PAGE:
Northeastern researchers find inhaling supplemental oxygen can awaken anti-tumor cells - News @ Northeastern
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Northeastern researchers find inhaling supplemental oxygen can awaken anti-tumor cells

Northeastern University researchers have found that inhaling supplemental oxygen—40 to 60 percent oxygen as opposed to the 21 percent oxygen in air—can weaken immunosuppression and awaken anti-tumor cells. The new approach, some 30 years in the making, could dramatically increase the survival rate of patients with cancer, which kills some 8 million people each year. The breakthrough findings were published Wednesday in Science Translational Medicine.

Michail Sitkovsky, an immuno­phys­i­ology researcher at North­eastern Uni­ver­sity, and his team found that sup­ple­mental oxy­gena­tion inhibits the hypoxia-​​driven accu­mu­la­tion of adeno­sine in the tumor microen­vi­ron­ment and weakens immuno­sup­pres­sion. This, in turn, could improve cancer immunotherapy and shrink tumors by unleashing anti-​​tumor T lym­pho­cytes and nat­ural killer cells.

“Breathing sup­ple­mental oxygen opens up the gates of the tumor fortress and wakes up ‘sleepy’ anti-​​tumor cells, enabling these sol­diers to enter the fortress and destroy it,” explained Sitkovsky, the Eleanor W. Black Chair and Pro­fessor of Immuno­phys­i­ology and Phar­ma­ceu­tical Biotech­nology in the Bouvé College of Health Sciences’ Department of Pharmaceutical Sciences and the founding director of the university’s New Eng­land Inflam­ma­tion and Tissue Pro­tec­tion Insti­tute. “How­ever, if anti-​​tumor immune cells are not present, oxygen will have no impact.”

The find­ings build upon Sitkovsky’s pre­vious research and rep­re­sent the cul­mi­na­tion of his life’s work, which has been sup­ported by North­eastern and the National Insti­tutes of Health. In the early 2000s, Sitkovsky made an impor­tant dis­covery in immunology, which has come to inform his research in cancer biology. He found that a receptor on the sur­face of immune cells—the A2A adeno­sine receptor—is respon­sible for pre­venting T cells from invading tumors and for “putting to sleep” those killer cells that do manage to enter into the tumors.

His latest work shows that supplemental oxygen weakened tumor-​​protecting sig­naling through the A2A adeno­sine receptor and wakes up the T cells that were able to invade lung tumors.“This dis­covery shifts the par­a­digm of decades-​​long drug devel­op­ment, a process with a low suc­cess rate,” Sitkovsy said. “Indeed, it is promising that our method could be imple­mented rel­a­tively quickly by testing in clin­ical trials the effects of oxy­gena­tion in com­bi­na­tion with dif­ferent types of already existing immunother­a­pies of cancer.”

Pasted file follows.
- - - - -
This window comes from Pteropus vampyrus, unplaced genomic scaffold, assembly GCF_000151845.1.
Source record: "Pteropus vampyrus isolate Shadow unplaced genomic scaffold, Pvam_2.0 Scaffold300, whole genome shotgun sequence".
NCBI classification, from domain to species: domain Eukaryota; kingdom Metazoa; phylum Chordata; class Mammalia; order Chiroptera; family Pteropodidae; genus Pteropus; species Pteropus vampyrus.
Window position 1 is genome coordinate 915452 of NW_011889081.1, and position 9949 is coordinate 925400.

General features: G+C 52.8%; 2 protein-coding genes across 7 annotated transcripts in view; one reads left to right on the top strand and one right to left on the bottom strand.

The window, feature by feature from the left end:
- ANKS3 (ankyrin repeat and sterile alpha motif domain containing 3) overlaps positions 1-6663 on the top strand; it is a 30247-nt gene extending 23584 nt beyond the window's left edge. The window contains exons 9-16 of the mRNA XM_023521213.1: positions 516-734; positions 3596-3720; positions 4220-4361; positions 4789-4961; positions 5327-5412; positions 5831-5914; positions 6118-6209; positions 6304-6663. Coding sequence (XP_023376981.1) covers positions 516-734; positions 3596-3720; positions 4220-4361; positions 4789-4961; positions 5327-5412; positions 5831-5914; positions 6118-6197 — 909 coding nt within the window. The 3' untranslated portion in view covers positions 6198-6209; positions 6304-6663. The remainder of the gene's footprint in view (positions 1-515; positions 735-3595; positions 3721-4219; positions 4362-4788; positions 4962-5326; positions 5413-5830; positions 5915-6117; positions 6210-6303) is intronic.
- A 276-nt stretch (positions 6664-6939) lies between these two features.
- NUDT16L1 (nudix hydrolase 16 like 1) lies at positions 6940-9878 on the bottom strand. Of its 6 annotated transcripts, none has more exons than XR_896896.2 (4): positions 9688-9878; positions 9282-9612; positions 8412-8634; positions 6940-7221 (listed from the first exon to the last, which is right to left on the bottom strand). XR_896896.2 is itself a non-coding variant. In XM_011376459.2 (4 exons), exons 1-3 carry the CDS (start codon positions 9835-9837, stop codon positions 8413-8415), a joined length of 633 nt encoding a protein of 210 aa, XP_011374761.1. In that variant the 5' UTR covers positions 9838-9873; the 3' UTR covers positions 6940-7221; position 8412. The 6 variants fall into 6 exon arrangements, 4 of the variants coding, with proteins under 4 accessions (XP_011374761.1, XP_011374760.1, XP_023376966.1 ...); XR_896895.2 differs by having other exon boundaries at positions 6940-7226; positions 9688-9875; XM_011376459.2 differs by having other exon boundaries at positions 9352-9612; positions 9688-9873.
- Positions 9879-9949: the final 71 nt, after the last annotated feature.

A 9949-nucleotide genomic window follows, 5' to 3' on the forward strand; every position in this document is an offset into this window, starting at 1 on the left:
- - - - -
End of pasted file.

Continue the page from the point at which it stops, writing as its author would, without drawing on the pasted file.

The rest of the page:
Sitkovsky noted that the effects of sup­ple­mental oxy­gena­tion might be even stronger in com­bi­na­tion with a syn­thetic agent that he calls “super-​​caffeine,” which is known to block the tumor-​​protecting effects of the adeno­sine receptor. He and Graham Jones, pro­fessor and chair of Northeastern’s Depart­ment of Chem­istry and Chem­ical Biology, are cur­rently col­lab­o­rating to design the next gen­er­a­tion of this drug, which was orig­i­nally devel­oped for patients with Parkinson’s disease.

“The anti-​​tumor effects of sup­ple­mental oxygen can be fur­ther improved by the nat­ural antag­o­nist of the A2A adeno­sine receptor, which hap­pens to be the caf­feine in your coffee,” Sitkovsky said. “People drink coffee because caf­feine pre­vents the A2A adeno­sine receptor in the brain from putting us to sleep.”

The paper—titled “Immuno­log­ical mech­a­nisms of the anti­tumor effects of sup­ple­mental oxygenation”—was the result of a robust inter­dis­ci­pli­nary col­lab­o­ra­tion between doc­tors and researchers at some of the country’s most pres­ti­gious uni­ver­si­ties, hos­pi­tals, and med­ical schools. Co-​​authors com­prised 12 researchers from NEITPI, the Northeastern-​​based con­sor­tium aimed at under­standing the under­lying causes and mol­e­c­ular mech­a­nisms of inflam­ma­tion; Barry Karger, the director of Northeastern’s Bar­nett Insti­tute of Chem­ical and Bio­log­ical Analysis; and doc­tors from the Uni­ver­sity of Pitts­burgh School of Med­i­cine, the Uni­ver­sity of Miami Miller School of Med­i­cine, Brigham and Women’s Hos­pital, and the Dana-​​Farber Cancer Insti­tute, where Sitkovsy holds an appoint­ment as a pres­i­den­tial scholar.

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